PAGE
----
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Copyright Information






The Copyright Act protects photographers by giving the creator of the photograph the exclusive rights to copy, edit, and  distribute the image by sale or transfer.



These exclusive rights make it illegal to copy, scan, edit, or share photographic prints and digital media without the  photographer’s permission. Violators of this federal law will be subject to its civil and criminal penalties.


Be sure to discuss your copyright needs or questions with your photographer; reasonable requests may be  accommodated.


For more information on photographic copyrights, please visit our website at



1. More than 140,000 photographers in the U.S. rely on copyright protection to keep their businesses afloat.

2. A photograph is copyright protected the moment a photographer snaps the image until 70 years after their death. Protection covers both published and unpublished works.

3. Photos don’t have to bear the © mark to be protected. Even if the image hasn’t been marked as copyrighted, that  doesn’t mean it is free to use or in the public domain.

4. Just because you see others posting a photograph with no © mark doesn’t mean you can too. Many people have licensing agreements that grant them the use of images with no watermark.

5. Images you find online are copyrighted unless otherwise noted. While it’s true that Fair Use Laws are vague and open to a lot of interpretation, courts will generally rule in favor of the copyright owner.

6. Posting a photographer’s work on social media without permission most likely represents a copyright infringement. The Internet makes online copyright infringement a ballooning problem and legislation changes are underway to address this issue.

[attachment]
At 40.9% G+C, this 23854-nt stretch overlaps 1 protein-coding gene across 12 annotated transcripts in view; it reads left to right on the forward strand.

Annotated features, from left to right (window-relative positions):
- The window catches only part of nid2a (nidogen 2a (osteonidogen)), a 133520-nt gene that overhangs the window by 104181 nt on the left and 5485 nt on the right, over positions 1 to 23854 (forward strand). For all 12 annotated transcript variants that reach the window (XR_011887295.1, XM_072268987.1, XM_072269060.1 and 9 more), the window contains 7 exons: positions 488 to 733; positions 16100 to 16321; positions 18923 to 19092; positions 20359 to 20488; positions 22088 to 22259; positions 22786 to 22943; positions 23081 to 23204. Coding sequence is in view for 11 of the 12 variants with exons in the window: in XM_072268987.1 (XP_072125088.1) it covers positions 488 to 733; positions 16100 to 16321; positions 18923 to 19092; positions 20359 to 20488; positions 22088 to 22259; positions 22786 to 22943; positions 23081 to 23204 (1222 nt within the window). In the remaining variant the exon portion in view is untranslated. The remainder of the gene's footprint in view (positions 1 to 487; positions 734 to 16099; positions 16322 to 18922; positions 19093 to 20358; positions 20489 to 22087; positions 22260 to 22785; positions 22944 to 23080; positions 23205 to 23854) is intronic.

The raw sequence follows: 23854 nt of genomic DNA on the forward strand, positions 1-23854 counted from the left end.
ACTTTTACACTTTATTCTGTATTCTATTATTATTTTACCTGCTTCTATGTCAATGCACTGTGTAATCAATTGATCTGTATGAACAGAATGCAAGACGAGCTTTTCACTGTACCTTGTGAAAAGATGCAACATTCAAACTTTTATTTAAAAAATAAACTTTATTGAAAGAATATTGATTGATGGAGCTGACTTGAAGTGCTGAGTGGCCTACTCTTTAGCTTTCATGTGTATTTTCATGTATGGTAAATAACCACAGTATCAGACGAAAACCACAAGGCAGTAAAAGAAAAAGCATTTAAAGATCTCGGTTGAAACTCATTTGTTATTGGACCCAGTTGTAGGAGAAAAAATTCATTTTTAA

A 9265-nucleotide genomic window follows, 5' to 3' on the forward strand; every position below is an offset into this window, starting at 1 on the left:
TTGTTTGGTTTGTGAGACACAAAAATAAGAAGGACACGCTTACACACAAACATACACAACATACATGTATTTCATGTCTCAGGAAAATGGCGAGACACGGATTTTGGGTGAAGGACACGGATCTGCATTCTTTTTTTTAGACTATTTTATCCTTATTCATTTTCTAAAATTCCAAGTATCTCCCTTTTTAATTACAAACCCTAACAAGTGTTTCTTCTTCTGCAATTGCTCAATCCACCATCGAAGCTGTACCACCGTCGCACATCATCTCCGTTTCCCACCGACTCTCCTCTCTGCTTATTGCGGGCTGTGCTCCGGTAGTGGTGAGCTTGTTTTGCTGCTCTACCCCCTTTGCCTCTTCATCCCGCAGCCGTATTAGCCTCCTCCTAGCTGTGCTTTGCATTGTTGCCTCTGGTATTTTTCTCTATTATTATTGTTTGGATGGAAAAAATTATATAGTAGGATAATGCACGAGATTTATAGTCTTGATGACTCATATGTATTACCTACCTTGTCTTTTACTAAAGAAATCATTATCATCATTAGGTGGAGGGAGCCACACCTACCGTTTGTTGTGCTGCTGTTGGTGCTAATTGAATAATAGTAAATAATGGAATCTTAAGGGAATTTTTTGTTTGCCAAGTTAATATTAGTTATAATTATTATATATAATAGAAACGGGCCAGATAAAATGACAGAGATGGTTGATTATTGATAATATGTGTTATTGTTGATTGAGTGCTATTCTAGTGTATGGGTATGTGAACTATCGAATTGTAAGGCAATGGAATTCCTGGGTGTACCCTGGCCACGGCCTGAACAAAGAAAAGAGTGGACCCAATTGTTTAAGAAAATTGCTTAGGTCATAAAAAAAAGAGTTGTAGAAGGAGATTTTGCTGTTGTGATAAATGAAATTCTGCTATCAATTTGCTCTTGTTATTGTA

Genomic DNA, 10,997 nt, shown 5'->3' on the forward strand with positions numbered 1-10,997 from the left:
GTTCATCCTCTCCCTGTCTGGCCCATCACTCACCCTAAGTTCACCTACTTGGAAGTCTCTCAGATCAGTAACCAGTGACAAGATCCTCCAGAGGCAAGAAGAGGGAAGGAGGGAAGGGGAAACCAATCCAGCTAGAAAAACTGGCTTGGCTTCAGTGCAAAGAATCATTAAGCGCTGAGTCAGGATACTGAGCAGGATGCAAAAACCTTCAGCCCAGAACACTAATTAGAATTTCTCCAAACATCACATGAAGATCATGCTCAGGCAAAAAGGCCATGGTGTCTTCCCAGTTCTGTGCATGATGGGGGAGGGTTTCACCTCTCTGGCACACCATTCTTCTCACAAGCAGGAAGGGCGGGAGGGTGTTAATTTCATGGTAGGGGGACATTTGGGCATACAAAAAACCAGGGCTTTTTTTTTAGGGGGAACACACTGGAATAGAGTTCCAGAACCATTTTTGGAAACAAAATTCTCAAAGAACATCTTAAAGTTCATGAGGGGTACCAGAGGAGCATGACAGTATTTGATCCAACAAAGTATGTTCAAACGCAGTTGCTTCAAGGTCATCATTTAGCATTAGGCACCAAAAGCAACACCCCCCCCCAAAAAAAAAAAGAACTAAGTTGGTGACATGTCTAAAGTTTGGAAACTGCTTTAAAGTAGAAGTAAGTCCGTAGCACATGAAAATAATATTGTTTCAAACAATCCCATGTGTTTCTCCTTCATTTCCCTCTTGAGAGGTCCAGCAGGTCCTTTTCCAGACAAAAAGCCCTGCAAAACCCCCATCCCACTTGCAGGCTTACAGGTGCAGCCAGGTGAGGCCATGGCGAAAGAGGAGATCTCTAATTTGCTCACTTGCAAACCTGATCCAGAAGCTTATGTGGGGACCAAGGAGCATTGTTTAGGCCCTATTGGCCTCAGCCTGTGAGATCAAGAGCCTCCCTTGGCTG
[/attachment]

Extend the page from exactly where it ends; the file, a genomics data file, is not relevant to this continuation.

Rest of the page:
7. Just because you purchased a print or paid for a photo shoot doesn’t automatically mean that you can do anything with it. Printing, copying, displaying, or altering photographs without permission are examples of copyright infringement.

8. Copyright infringements can result in civil and criminal penalties! It’s the rule of law, and ignorance of the law (the Intellectual Property Law) is not an excuse; you may be held liable whether the infringement was intentional or not.

9. Infringement cases affect your local economy because they impact the small photography businesses in your area.

10. Not every copyright infringement case ends up in court, but those that do can be very costly for the infringer!  copyright lawsuits will be heard in front of a federal court (not your state’s court), and most courts will rule in favor of the photographer. It is not uncommon to see verdicts with up to $150,000 in statutory damages per image!


• Reading this is a great start. Thank you!

• Ask for permission. Never print, post, or reproduce a photograph without written permission from the  photographer. If you want a copy or a digital file, ask the photographer how to obtain it, legally; you will be supporting their business and protecting yourself.

• Share what you now know about copyright! It’s all about awareness.


Thank you for helping professional photographers and other artists stay in business!

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